33. … The more that an immigrant should be taken to have understood that their time in the host country would be comparatively short or would be liable to termination, the more the host state is able to say that a fair balance between the rights of the individual and the general public interest in the firm and fair enforcement of immigration controls should come down in favour of removal when the leave expires.
Upon receiving each grant of leave, Rhuppiah had confirmed that she did not intend to stay beyond her period of study. There was no guarantee that leave would be granted or that the Immigration Rules would remain the same if another application were made in the future. Any hope of an extension was at best speculative and the hope, if any, of possibly eventually acquiring “ILR was still more remote and tenuous.” The FTT had thus been right to find that her immigration status was precarious throughout.
The approach accorded with Deelah (Section 117B – Ambit)  UKUT 00515 (IAC). The public interest in maintaining effective immigration demanded that it should be not be unduly difficult to remove students when their studies ended. An alternative argument meant that leave to enter would be granted less readily to students as removing them would prove difficult. Equally, Rhuppiah was not classifiable as a “settled migrant”. Jeunesse was against her and “indicated that something a good deal more solid and long-lasting” than her flimsy status was required.
The court distinguished EB (Kosovo)  UKHL 41 on the point that without a removal decision protracted delay warrants the ascription of greater weight to a migrant’s personal relationships. The rationale converged with the toleration of unlawful presence approach in Jeunesse but in Rhuppiah’s case the question of removal did not arise because she was granted leave as a student and thus the situation was readily distinguishable. Notably, the executive submitted that any grant of limited leave to enter or remain short of settlement or ILR qualifies as “precarious” for the purposes of section 117B(5). Sales LJ declined to rule upon the point, but he doubted that it did. Indeed, in his Lordship’s view, if that had been intended then:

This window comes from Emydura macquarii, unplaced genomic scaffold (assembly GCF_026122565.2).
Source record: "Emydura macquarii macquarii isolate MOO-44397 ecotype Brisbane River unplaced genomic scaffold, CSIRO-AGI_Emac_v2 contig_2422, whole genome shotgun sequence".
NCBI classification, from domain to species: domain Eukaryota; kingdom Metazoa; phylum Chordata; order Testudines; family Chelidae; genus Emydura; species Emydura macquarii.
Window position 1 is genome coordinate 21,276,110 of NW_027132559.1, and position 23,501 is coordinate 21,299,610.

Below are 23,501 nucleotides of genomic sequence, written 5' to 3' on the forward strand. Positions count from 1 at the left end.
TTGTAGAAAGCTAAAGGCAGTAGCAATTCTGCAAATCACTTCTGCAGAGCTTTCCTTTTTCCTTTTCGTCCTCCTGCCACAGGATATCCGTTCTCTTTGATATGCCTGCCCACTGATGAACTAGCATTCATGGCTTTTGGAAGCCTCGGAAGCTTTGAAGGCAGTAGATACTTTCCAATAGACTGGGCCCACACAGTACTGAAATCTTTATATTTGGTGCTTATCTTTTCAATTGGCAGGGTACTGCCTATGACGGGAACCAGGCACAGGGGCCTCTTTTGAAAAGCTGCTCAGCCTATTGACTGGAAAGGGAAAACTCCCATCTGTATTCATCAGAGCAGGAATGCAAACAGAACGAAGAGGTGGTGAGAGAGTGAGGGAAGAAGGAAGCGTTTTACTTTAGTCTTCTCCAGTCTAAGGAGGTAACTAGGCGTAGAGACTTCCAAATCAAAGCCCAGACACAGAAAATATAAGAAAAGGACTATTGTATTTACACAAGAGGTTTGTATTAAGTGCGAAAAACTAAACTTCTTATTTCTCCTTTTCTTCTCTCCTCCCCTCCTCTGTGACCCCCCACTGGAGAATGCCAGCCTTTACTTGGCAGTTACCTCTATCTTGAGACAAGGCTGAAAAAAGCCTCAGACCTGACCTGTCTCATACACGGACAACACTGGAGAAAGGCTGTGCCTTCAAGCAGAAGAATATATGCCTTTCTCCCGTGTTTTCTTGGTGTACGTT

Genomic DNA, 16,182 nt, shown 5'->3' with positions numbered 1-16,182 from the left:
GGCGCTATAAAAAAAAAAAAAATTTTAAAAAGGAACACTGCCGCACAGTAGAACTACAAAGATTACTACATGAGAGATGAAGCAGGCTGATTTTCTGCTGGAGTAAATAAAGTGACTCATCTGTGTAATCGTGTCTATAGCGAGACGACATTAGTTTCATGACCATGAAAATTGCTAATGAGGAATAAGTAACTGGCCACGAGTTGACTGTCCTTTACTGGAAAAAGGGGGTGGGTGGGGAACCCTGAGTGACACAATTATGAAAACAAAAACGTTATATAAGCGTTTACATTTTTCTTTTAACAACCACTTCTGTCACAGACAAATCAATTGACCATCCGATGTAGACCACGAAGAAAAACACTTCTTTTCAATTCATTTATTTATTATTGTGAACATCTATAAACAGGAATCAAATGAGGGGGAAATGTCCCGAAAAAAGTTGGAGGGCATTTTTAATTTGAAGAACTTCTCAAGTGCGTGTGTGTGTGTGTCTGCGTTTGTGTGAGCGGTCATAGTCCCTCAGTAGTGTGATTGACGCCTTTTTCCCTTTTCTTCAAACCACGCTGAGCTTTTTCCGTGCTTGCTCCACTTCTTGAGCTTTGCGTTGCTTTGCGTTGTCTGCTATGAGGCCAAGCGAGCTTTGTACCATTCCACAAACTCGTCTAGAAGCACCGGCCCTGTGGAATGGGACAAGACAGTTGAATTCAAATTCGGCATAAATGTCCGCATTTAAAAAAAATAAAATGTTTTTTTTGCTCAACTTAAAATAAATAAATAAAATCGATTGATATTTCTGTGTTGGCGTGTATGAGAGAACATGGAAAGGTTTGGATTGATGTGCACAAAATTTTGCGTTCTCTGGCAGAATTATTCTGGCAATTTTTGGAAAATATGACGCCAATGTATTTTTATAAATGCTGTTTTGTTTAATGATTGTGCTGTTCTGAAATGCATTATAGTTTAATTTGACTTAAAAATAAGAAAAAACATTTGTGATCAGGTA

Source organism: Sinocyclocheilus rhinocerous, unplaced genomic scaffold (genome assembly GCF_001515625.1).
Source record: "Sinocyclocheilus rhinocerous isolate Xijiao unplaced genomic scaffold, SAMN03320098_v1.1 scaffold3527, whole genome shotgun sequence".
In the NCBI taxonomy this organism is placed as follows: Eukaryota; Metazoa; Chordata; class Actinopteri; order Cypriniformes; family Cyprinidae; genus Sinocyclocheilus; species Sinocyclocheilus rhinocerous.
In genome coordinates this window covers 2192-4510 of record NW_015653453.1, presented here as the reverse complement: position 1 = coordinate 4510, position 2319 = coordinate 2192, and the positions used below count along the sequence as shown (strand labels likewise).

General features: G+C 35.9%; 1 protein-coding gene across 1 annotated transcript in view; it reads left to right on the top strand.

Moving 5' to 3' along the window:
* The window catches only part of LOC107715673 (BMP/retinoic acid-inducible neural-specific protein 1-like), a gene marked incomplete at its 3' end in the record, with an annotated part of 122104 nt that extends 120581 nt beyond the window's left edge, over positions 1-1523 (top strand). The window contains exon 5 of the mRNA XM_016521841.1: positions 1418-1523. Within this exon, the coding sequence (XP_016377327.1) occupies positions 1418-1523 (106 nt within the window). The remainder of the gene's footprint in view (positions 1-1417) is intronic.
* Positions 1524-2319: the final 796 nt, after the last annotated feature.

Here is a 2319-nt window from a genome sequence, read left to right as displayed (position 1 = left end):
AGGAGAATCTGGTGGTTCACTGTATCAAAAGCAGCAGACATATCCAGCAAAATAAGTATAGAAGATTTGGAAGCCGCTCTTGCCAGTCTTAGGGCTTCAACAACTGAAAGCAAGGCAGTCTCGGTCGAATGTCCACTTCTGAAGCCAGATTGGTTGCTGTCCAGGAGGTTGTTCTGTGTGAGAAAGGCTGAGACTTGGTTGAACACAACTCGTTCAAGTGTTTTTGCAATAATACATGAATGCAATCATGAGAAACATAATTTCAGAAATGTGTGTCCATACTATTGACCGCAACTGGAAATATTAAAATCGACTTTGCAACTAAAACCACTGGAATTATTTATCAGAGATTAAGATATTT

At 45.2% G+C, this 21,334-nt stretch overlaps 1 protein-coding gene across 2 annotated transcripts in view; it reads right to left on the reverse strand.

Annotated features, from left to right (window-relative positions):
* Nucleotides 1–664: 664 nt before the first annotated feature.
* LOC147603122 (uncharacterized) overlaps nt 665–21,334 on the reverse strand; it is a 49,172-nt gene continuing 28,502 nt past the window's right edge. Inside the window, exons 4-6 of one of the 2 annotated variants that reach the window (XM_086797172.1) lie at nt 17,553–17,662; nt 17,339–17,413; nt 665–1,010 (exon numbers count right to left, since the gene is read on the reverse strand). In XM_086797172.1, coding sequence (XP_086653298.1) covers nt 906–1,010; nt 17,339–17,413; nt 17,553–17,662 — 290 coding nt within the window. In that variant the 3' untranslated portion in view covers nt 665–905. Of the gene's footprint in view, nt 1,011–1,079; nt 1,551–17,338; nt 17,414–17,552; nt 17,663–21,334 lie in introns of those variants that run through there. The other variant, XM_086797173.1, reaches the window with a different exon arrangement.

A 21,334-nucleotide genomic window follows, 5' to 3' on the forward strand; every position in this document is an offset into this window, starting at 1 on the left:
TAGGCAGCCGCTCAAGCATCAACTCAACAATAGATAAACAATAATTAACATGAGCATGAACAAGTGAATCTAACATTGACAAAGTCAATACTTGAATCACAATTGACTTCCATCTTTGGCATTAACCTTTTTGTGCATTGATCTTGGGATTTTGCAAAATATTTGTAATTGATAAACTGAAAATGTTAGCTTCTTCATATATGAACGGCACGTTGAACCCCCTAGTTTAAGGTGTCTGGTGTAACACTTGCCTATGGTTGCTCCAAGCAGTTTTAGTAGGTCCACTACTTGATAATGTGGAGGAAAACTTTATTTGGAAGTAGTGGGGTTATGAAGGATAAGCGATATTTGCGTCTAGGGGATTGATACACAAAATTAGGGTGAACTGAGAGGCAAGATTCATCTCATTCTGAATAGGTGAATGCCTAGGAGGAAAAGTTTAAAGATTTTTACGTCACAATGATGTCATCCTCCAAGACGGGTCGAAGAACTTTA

44. … the drafter of section 117B(5) could have expressed the idea more clearly and precisely in other ways.
He read precarious to “convey a more evaluative concept” than claimed and regarded it as being the opposite of the idea that a person could be considered as a settled migrant for article 8 purposes. The article 8 context potentially supported the position that some migrants with leave to remain, but not ILR, are arguably “very settled” and they enjoy a status which cannot rightly be described as precarious. Either way it was best not to express a full view as Rhuppiah’s case failed in any event.
On the second point, Parliament’s view – such as in section 117B(1), (2), and (3) – was definitive in relation to something being in the public interest. Analysing the interaction of section 117A(2) and section 117B(5), it was quite clear from the words in the former provision that “the court or tribunal must … have regard” to the considerations in section 117B did not mean that judges had discretion whether to follow what Parliament said in those provisions.
Having regard to such considerations did not mandate a particular outcome in the article 8 balancing exercise. Specifically, section 117A(2) stated that regard must be had to the statement in section 117C(6) that, in the absence of very compelling circumstances, the public interest “required” deportation.
“Very compelling circumstances” contemplated by section 117C(3) and (6) provide “a safety valve”, with an appropriately high threshold, for exceptional cases involving foreign criminals where private and family life considerations are so strong that removal would be disproportionate and breach article 8. After applying section 117C, if a court or tribunal concludes that it is a case in which statute says that the public interest requires deportation, then it is not open to the court or tribunal to deny this by holding that the public interest does not require deportation. In MA (Pakistan)  EWCA Civ 705 (discussed here), the court held that where section 117B(6) applies, Parliament had stated that the public interest does not require the person’s removal and the result (i.e. non-removal) has already been predetermined.